• Folsom - Powell
  • Townsend - Division
  • Second St - Post First St - Bush
  • Potrero Pier 70 - Van Ness (the sea level rise alignment)
  • Suggestions?
Please vote in the new poll I just added. See at the top of the blog (on a computer). If you're on a mobile device you'll have to switch to the web version to see the poll and vote in it.

Image: Urban Life Signs
Below are the list of routes with possible station locations and transfer points.

Folsom - Powell

4 stations (2.40 miles)

Stations: 
  • Transbay Center (First & Folsom). Caltrain, HSR, BART Market St
  • Yerba Buena/Moscone (Fourth & Folsom). Muni T-Third
  • Powell St (Market & Fifth). BART Market St, Muni J, K, L, M, N, T
  • Cathedral Hill (Van Ness & Geary). Muni Van Ness BRT, Geary BRT
Destinations:
  • Financial District (South)
  • Moscone Convention Center
  • Union Square Shopping District
  • Cal Pacific Medical Center - Van Ness Geary

Townsend - Division

4 stations + 1 future infill (3.35 miles)
Stations: 
  • Mission Bay (Third & Townsend). Caltrain, HSR, Muni N-Judah, T-Third
  • Showplace Square (Eighth & Townsend)
  • Possible: Harrison & 12th)
  • Market Van Ness (Market & Fell). Muni J, K, L, M, N. Future BART Market St
  • Cathedral Hill (Van Ness & Geary). Muni Van Ness BRT, Geary BRT
Destinations:
  • AT&T Park, Mission Bay
  • Showplace Square
  • Civic Center
  • Cal Pacific Medical Center - Van Ness Geary

3rd St - Union Square

5 stations (2.90 miles)
Stations: 
  • Mission Bay (Third & Townsend). Caltrain, HSR, Muni N-Judah, T-Third
  • Rincon/Moscone (Third & Folsom).
  • Kearney St (Market & Third). BART Market St, Muni J, K, L, M, N, T
  • Leavenworth (Leavenworth & Geary)
  • Cathedral Hill (Van Ness & Geary). Muni Van Ness BRT, Geary BRT
Destinations:
  • AT&T Park, Mission Bay
  • Financial District (South)
  • Moscone Convention Center
  • Union Square Shopping District
  • Cal Pacific Medical Center - Van Ness Geary

2nd St - Post

6 stations (3.90 miles)
Stations: 
  • UCSF Mission Bay (South & Third). T-Third
  • Second St South Beach (Second & King). Caltrain, HSR, Muni N-Judah, T-Third
  • Transbay/Rincon (Folsom & Second). Caltrain, HSR, BART Market St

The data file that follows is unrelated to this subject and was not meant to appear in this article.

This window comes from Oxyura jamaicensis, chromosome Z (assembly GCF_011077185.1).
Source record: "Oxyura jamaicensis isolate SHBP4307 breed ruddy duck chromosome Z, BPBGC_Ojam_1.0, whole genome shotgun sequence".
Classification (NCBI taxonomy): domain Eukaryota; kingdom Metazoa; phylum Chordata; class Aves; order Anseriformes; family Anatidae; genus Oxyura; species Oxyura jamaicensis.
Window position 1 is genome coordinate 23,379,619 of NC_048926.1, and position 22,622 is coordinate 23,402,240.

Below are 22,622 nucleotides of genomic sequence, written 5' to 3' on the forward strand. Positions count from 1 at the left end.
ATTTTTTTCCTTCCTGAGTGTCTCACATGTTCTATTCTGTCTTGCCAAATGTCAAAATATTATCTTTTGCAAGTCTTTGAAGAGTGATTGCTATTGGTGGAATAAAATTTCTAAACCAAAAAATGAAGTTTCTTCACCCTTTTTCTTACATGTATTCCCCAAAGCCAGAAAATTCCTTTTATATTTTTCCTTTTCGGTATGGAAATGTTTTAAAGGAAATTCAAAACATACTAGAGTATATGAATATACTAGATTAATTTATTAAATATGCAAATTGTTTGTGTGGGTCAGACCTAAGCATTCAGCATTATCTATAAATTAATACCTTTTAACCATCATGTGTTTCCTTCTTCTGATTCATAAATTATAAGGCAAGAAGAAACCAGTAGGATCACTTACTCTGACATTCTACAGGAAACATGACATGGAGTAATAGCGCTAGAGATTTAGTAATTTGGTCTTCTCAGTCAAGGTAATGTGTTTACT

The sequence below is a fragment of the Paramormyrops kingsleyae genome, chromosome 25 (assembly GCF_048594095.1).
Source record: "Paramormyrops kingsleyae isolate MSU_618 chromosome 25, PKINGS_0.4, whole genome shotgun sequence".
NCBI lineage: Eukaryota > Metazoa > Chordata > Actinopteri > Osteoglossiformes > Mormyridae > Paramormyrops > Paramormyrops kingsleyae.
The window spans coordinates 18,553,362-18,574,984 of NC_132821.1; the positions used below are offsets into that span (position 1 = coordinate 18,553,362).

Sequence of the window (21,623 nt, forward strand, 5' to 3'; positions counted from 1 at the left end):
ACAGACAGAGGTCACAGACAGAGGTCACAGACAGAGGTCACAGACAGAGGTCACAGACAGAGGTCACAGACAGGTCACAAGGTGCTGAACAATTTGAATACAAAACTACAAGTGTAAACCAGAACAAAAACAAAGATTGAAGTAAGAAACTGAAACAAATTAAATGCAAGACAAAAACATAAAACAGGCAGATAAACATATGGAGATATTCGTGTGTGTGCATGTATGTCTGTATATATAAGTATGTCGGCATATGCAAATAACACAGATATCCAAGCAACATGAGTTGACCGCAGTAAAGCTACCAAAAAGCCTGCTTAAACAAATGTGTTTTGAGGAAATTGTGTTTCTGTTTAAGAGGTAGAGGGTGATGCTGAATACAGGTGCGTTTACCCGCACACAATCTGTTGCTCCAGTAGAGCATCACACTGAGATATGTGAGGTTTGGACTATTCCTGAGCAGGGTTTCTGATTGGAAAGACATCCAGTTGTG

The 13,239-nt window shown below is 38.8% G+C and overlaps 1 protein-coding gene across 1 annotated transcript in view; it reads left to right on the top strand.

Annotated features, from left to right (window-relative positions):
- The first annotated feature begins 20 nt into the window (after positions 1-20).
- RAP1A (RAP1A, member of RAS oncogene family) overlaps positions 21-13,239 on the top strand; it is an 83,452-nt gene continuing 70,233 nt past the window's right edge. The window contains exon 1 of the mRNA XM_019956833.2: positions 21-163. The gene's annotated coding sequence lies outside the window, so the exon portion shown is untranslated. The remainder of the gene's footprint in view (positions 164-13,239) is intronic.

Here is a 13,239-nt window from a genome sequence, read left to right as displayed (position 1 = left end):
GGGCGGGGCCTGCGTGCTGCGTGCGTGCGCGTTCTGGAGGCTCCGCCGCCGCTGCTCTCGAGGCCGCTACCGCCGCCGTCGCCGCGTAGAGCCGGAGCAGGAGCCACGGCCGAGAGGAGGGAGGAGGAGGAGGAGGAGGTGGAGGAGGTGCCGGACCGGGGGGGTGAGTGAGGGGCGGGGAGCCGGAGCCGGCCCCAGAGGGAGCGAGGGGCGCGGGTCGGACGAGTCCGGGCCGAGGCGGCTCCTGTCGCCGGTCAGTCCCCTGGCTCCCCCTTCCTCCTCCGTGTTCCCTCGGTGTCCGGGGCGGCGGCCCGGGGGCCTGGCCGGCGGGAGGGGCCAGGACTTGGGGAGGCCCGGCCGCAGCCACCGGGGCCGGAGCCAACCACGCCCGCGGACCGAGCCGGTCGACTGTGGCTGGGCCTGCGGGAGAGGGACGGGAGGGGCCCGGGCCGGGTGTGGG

• Montgomery St (Kearney & Montgomery). BART Market St, Muni J, K, L, M, N
  • Leavenworth (Leavenworth & Post)
  • Cathedral Hill (Van Ness & Geary). Muni Van Ness BRT, Geary BRT
Destinations:
  • UCSF, Warriors Arena, Mission Bay
  • AT&T Park, Mission Bay
  • Financial District (South), Transbay Center
  • Financial District, Union Square Shopping District
  • Cal Pacific Medical Center - Van Ness Geary

Potrero Pier 70 - Van Ness

This route works if there's 25 feet of sea level. Mission Bay and the northeast portion of the Mission District would be a shallow bay.

4 stations (3.75 miles)
Stations: 
  • Third St/Pier 70 (Third & 22nd St). T-Third (possibly Caltrain)
  • Potrero / SF General (Potrero & 20th St). 
  • Market Van Ness (Market & Fell). Muni J, K, L, M, N. Future BART Market St
  • Cathedral Hill (Van Ness & Geary). Muni Van Ness BRT, Geary BRT
Destinations:
  • Pier 70
  • San Francisco General Hospital
  • Civic Center
  • Cal Pacific Medical Center - Van Ness Geary

27 comments:

  1. The 3rd St. alignment does nothing to integrate with existing/proposed transit in SOMA. In order for the new BART line to truly serve its purpose, it should enter the city at 16th St/3rd St. with a station at Mission Bay and the new arena, curve around to Townsend to connect at 4th/King Caltrain/Central Subway, head up to 2nd St. and turn left with a station serving Rincon Hill followed by a station at the TTC with a connection to the Market St. subway. From there, head up Post to Van Ness with stations at Union Square and Van Ness/Polk and then head out on Geary west of Van Ness. From a rider's perspective, the point is to make transit easier with more seamless connections, not more difficult, which seems to be the standard in Bay Area transit planning.